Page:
Fe y Alegría continues to grow

It started with one community. 

Fr. José María Vélaz, SJ—a  Chilean priest living in Venezuela—was visiting Catia, a marginalized neighborhood on the outskirts of Caracas. In conversation, he asked members of the community what they needed most. Their answer? A school. With that, Fe y Alegría was born. 

There was no 10-point business plan. Fe y Alegría was never intended to grow beyond the borders of Venezuela. It started with one school back in 1955. But people—first around the region and then around the globe—were and still are inspired by the school’s vision of inclusive and transformative education. The dream grew, slowly and organically, from a single school to an international movement in over 22 countries and counting.

Fe y Alegría first expanded beyond the borders of Venezuela in 1964 when a school was opened in Ecuador. Over the following decade, communities in seven additional Latin American countries would also begin adapting and implementing the Fe y Alegría model. These are some of the “classic” Fe y Alegría offices that many people associate the movement with–Bolivia, Peru, the Dominican Republic. These offices hold a vast majority of Fe y Alegría’s formal education centers, as they were founded at a time of great educational need in the region . Each country adapted the model to their context, but the origins, tradition, and importance of these “classic” Fe y Alegría offices laid the foundation for continued growth on “New Frontiers” in the decades that followed.

This growth–from Venezuela to Ecuador to Panama, and so on–was quite organic in nature and really depended on people to push its movement forward. Religious congregations, lay people, and marginalized communities came together and worked in collaboration to address situations of injustice and poverty in their communities, with education at the heart of their vision of change. It wasn’t until 1987 that these disparate Fe y Alegría offices formally united in  an overarching body, a common platform to help them coordinate transnational efforts and interests.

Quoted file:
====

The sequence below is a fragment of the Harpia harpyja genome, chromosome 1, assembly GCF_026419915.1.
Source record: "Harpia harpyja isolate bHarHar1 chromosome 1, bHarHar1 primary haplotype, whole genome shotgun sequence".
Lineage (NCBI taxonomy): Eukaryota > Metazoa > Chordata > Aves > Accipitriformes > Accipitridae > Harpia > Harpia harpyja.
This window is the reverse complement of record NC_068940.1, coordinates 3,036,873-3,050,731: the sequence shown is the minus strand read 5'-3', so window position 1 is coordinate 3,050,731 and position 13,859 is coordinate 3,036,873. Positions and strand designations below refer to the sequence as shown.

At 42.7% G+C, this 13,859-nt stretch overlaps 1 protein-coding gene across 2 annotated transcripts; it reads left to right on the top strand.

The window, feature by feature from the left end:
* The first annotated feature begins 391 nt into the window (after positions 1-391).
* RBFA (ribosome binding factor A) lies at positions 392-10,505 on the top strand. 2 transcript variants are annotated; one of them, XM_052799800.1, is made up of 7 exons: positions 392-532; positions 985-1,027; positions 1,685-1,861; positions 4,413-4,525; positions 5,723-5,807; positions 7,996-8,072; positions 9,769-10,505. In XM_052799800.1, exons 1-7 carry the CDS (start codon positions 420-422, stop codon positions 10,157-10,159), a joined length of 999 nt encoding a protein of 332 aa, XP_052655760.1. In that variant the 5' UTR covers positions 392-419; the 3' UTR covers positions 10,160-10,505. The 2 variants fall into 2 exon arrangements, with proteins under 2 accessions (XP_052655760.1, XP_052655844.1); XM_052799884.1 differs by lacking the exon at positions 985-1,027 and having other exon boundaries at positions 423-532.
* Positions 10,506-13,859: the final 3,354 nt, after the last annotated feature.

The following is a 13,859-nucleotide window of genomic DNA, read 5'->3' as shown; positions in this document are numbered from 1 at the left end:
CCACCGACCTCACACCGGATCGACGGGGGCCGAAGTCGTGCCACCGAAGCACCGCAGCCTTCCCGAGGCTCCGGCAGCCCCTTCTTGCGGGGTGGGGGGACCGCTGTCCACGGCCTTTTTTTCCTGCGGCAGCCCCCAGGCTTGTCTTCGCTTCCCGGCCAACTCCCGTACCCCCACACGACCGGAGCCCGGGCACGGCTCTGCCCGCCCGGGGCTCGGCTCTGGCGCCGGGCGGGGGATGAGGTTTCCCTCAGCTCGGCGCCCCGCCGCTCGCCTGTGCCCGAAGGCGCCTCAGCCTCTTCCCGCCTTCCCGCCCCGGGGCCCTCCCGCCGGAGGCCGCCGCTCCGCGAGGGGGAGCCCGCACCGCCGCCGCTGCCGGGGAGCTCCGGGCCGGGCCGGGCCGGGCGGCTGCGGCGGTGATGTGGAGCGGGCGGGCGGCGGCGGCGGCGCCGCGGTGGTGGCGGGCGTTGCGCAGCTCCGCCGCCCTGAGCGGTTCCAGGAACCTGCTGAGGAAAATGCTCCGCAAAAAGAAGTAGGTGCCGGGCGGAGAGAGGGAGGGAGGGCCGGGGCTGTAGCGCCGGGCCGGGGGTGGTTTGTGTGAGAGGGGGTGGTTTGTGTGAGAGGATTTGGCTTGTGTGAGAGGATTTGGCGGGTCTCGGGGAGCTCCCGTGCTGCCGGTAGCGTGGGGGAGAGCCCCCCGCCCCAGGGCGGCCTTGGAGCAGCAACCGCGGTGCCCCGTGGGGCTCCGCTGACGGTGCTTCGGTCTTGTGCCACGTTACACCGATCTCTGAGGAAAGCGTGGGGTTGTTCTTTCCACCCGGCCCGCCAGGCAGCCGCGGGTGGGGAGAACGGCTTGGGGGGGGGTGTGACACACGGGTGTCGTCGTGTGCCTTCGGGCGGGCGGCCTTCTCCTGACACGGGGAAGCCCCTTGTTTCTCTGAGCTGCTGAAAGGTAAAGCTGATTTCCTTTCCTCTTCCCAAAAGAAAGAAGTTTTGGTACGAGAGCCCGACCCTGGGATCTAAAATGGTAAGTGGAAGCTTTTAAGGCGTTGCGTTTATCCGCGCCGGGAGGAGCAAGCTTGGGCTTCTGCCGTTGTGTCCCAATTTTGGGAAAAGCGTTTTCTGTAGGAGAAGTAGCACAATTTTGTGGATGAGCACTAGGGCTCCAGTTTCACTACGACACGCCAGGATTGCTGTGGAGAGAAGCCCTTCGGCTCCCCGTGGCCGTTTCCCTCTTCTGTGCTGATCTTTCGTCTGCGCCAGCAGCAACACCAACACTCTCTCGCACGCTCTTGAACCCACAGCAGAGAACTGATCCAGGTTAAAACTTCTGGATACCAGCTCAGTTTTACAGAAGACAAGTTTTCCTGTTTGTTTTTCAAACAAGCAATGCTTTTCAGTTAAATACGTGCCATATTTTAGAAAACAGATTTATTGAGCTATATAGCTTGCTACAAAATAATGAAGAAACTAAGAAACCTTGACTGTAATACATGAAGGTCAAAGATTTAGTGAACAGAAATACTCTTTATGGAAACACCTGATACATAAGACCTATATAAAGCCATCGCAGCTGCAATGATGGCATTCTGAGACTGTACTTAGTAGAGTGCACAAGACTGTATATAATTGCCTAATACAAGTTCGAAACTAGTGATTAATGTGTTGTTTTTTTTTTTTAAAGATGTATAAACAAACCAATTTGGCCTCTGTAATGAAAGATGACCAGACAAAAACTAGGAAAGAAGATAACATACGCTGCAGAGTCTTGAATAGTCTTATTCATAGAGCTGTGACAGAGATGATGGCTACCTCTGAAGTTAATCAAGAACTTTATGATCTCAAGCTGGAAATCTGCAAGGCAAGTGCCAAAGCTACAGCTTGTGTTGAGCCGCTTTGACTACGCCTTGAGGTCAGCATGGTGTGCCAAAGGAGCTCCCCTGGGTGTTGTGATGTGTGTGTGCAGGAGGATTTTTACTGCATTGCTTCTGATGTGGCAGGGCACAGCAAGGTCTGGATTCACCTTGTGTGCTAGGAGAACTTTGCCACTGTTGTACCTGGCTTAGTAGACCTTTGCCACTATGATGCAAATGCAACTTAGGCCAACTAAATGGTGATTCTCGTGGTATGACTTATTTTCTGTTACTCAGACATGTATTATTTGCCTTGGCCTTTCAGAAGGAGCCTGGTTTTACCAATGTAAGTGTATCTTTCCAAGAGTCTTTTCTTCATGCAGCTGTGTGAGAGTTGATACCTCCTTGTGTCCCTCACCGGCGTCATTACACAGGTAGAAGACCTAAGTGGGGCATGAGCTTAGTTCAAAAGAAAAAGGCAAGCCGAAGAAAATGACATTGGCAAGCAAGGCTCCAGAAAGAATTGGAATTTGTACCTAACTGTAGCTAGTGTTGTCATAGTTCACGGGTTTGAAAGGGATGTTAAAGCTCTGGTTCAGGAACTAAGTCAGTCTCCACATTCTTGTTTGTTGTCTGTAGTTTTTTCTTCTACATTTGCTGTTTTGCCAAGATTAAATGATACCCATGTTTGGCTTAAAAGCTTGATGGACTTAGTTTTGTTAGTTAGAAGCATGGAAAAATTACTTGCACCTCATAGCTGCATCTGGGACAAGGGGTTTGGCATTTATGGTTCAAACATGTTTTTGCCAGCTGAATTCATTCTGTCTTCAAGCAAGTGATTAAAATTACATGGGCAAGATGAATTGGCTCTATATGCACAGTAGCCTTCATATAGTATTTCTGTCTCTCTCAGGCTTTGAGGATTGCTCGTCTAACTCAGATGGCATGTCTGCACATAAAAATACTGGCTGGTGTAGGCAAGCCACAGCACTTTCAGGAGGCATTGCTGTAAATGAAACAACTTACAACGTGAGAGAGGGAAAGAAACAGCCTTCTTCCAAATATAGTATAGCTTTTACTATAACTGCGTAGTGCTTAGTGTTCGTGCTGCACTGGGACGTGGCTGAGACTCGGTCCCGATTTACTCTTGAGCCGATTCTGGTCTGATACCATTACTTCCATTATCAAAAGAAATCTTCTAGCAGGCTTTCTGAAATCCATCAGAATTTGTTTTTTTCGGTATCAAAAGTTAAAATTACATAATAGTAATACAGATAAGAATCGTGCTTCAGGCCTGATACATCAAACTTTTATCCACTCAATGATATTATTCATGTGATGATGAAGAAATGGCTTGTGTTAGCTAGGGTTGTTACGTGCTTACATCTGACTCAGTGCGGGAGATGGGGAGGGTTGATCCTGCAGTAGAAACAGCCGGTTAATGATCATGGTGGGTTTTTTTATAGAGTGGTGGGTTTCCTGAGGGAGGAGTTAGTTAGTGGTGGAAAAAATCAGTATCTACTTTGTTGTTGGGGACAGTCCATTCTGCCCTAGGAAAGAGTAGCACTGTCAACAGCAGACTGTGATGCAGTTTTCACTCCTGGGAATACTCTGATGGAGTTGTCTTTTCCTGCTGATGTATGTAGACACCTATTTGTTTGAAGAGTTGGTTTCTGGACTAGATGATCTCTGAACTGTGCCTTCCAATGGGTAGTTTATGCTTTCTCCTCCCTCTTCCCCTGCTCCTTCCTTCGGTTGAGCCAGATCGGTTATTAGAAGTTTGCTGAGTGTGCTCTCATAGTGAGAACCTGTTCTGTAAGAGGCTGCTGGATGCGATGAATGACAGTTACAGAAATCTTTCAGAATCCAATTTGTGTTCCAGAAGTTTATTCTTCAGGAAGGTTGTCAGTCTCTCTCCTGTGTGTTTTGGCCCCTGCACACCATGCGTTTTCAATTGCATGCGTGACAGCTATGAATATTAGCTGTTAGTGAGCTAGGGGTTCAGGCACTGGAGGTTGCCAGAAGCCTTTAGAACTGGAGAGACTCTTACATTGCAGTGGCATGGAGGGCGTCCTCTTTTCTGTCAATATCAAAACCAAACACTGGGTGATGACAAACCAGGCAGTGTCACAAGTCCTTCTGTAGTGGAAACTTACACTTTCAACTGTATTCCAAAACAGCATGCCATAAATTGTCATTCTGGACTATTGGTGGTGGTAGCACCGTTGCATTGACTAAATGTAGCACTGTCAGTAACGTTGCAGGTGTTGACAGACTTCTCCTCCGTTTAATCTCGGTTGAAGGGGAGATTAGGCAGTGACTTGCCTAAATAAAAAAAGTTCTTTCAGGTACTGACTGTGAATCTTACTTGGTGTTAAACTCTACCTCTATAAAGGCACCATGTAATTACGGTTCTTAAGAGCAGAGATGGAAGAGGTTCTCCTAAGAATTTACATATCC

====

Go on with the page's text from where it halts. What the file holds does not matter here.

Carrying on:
Since the creation of the International Federation of Fe y Alegría–or Fe y Alegría International–in 2016, responsibility for the growth of the movement has been coordinated by this single body.  One of the four priority areas of Fe y Alegría International since its formation has been to identify  “New Frontiers” for the movement. Time, personnel, and resources have been dedicated to strategically planning the growth of the movement, both in terms of geographic presence as well as in thematic priorities. For example, Fe y Alegría’s is expanding globally in places like Guyana, Nepal, and Guinea and the Federation is also expanding their work for justice in areas such as migration and child safeguarding. All of this growth is due in no small part to Fe y Alegría International’s commitment to “New Frontiers” as a priority area.

Today, this area focuses on three main tasks:

  • Develop new initiatives that contribute to the social, cultural, and labor insertion of people who are victims of violence, discrimination, or new forms of social exclusion. This is done in countries where Fe y Alegría is already present.
  • Study, promote, and accompany the creation and strengthening of Fe y Alegría in new countries, enriching the socio-educational proposal of Fe y Alegría according to contexts and cultures, prioritizing the places where there is greater need or exclusion. This is done in places where Fe y Alegría is not yet present or has recently begun operations.
  • Promote the institutional mission by attending to the development of new topics for reflection and responding to the challenges of the context for action. This includes topics such as education in emergency due to the post-COVID-19 health crisis, humanitarian aid, spirituality, and care for our common home.

All of this work to internationalize and grow Fe y Alegría is dependent on people. That is the beauty of the Fe y Alegría story; it has always been about people: Fr. Vélaz who listened to the needs of the community in Catia Caracas and responded to their desire for a new school;  Abraham & Patricia Reyes, who donated half their home to start that first school and supported the vision of Fr. Vélaz in so many ways;  The community in Ecuador who first adapted the Fe y Alegría model for a new cultural, geopolitical context and expanded the movement beyond the borders of Venezuela.